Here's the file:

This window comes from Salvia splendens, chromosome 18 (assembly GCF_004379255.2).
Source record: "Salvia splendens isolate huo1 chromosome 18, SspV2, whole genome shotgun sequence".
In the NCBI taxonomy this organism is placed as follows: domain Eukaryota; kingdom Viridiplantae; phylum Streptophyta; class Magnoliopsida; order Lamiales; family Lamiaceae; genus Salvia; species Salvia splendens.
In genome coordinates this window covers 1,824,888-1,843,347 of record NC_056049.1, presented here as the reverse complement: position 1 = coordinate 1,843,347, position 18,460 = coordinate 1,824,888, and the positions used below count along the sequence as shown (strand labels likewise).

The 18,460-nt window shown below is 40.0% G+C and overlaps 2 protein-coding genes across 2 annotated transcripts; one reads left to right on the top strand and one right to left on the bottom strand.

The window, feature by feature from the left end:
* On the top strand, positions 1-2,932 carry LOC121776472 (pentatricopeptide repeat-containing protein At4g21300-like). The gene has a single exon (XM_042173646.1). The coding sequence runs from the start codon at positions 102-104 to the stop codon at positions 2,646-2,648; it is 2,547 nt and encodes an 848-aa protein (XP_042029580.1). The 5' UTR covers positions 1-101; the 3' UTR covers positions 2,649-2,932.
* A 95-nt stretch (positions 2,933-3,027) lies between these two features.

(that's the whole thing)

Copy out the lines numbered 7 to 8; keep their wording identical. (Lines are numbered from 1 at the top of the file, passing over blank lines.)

* On the top strand, positions 1-2,932 carry LOC121776472 (pentatricopeptide repeat-containing protein At4g21300-like). The gene has a single exon (XM_042173646.1). The coding sequence runs from the start codon at positions 102-104 to the stop codon at positions 2,646-2,648; it is 2,547 nt and encodes an 848-aa protein (XP_042029580.1). The 5' UTR covers positions 1-101; the 3' UTR covers positions 2,649-2,932.
* A 95-nt stretch (positions 2,933-3,027) lies between these two features.